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Peter-Blair menswear store up for sale; Libbie Market adds new owners

Peter-Blair owner Dick Fowlkes is planning to retire and is in talks with several potential local buyers interested in acquiring his high-end menswear store in the West End. (Jack Jacobs photos)

After nearly three decades in business, Peter-Blair’s proprietor is ready to bow out.

The high-end menswear store at 5800 Grove Ave. is in the midst of a retirement sale as owner Dick Fowlkes is getting ready to leave the business.

Fowlkes said Friday that he’s in talks with several potential buyers for the store. He declined to name the interested parties but said they’re locals.

Dick Fowlkes

He said he hoped to figure out who will take up the Peter-Blair banner in the next couple weeks. The retirement sale kicked off last week and is expected to continue until mid-October. Fowlkes plans to retire in early November.

“I haven’t had a Christmas in 40 years, so I said, ‘I’m going to have a Christmas this year,’” Fowlkes said of his decision to step away.

The sale is expected to include the retail business and its lease on Grove, but will not likely involve Peter-Blair Accessories design studio, which designs wholesale and custom neckties and bowties. That arm of the business is to be shut down, Fowlkes said.

Fowlkes owns the Peter-Blair store and co-owns Peter-Blair Accessories with sister Kate Ackerly. Fowlkes said his sister planned to continue to design ties, just not under the existing brand.

Fowlkes opened Peter-Blair in 1993, which he named after his two godchildren.

Fowlkes, 63, said the time had come to retire, and that his exit is also motivated by disruptions in the wider retail industry. He pointed to supply-chain challenges and changes in clothing trends ushered in by the pandemic as contributing factors.

“Things really changed and I was like, why am I working this hard when it’s almost time (to retire),” he said.

In retirement, Fowlkes said, he plans to focus on his work on the boards of the St. James Children’s Center and Riverside School. He also will spend more time on his oil paintings.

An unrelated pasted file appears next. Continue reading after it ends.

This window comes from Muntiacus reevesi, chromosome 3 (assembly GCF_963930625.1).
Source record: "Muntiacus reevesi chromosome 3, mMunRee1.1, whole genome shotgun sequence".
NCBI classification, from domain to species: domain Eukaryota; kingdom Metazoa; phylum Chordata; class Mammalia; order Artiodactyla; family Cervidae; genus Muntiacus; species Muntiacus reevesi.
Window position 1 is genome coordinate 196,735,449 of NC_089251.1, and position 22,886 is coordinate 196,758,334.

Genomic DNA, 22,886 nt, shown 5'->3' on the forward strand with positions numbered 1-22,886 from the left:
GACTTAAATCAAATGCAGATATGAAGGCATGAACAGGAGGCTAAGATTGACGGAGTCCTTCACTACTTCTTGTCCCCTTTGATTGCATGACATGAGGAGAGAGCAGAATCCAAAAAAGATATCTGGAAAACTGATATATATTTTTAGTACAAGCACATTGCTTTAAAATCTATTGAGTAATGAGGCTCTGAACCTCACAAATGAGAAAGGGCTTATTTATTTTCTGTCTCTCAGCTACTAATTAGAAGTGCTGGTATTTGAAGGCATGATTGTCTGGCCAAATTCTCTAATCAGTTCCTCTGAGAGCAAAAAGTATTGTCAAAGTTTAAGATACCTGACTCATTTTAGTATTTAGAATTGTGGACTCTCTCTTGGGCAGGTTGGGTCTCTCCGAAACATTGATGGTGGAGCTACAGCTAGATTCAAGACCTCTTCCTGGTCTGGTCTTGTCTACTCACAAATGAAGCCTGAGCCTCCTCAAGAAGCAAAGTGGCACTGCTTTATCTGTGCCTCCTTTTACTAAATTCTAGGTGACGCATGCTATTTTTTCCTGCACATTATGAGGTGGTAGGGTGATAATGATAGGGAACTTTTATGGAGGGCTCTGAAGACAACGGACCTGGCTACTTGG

“I absolutely love the smell of the paint. I love what you can create and I have a lot of commissions lined up,” he said.

New owners at Libbie Market

Neighborhood grocer Libbie Market recently brought on new owners from the ranks of its employees to join Buster Wright and David Taylor, the duo who founded the store, and Sam Dortch.

Just up the street, another Libbie-Grove retailer is also thinking about its next chapter.

Libbie Market recently brought on new co-owners Rebecca Daniel and Curtis Sammons. They join current owners Buster Wright and David Taylor, the duo who founded the small grocery store, and Sam Dortch, who became a co-owner in 2016.

Taylor said Daniel and Sammons, who were both store employees prior to becoming owners, were brought on as owners to take over day-to-day operational duties as the store looks toward the future. Daniel is the store’s assistant general manager and Sammons is the executive chef.

“It’s part of our succession plan,” Taylor, 63, said in an interview last week. “We just felt the timing was right to bring in support on the operations side for Sam and we have two long-time employees that we had earmarked, so to speak. We knew these folks had potential to be owners.”

Taylor and Wright bought and rebranded the store in 2010 when it was owned by Ukrops and known as Joe’s Market.

Taylor said that he and Wright, 76, have transitioned into more limited roles at the store, though they haven’t decided on a timeline for full retirement.

“I see the both of us continuing to be involved in the company for years to come,” Taylor said.

The store has about 105 employees, Taylor said. It leases its 10,000-square-foot space.

Curtis Sammons

Sammons said it has been a longtime goal of his to be a business owner. He joined Libbie Market as a line cook about eight years ago.

“It’s always been in the back of my mind as a possibility, a pie-in-the-sky type of thing. I had conversations three or four years ago with Sam. Nothing set in stone but more, ‘is this a possibility one day,” he said.

Sammons said the conversation was left at that but was rekindled last fall when the then-trio of owners approached him about joining their ranks.

Sammons said he’d like to see Libbie Market expand its existing catering business as a means to grow the business beyond what’s possible with shoppers.

“I think we have a big opportunity in catering, so we can continue to grow that business. We have such a small parking lot. Anything we can do that doesn’t require more cars in the parking lot is a good way to grow,” he said.

Sammons said that he wouldn’t be opposed to additional locations in the future, something Libbie Market tried briefly in the early 2010s with a store in Henrico County.

Sammons and Daniel became co-owners in May. Daniel didn’t return a phone message seeking comment.

Food Trade News first reported the expansion of Libbie Market’s ownership team.

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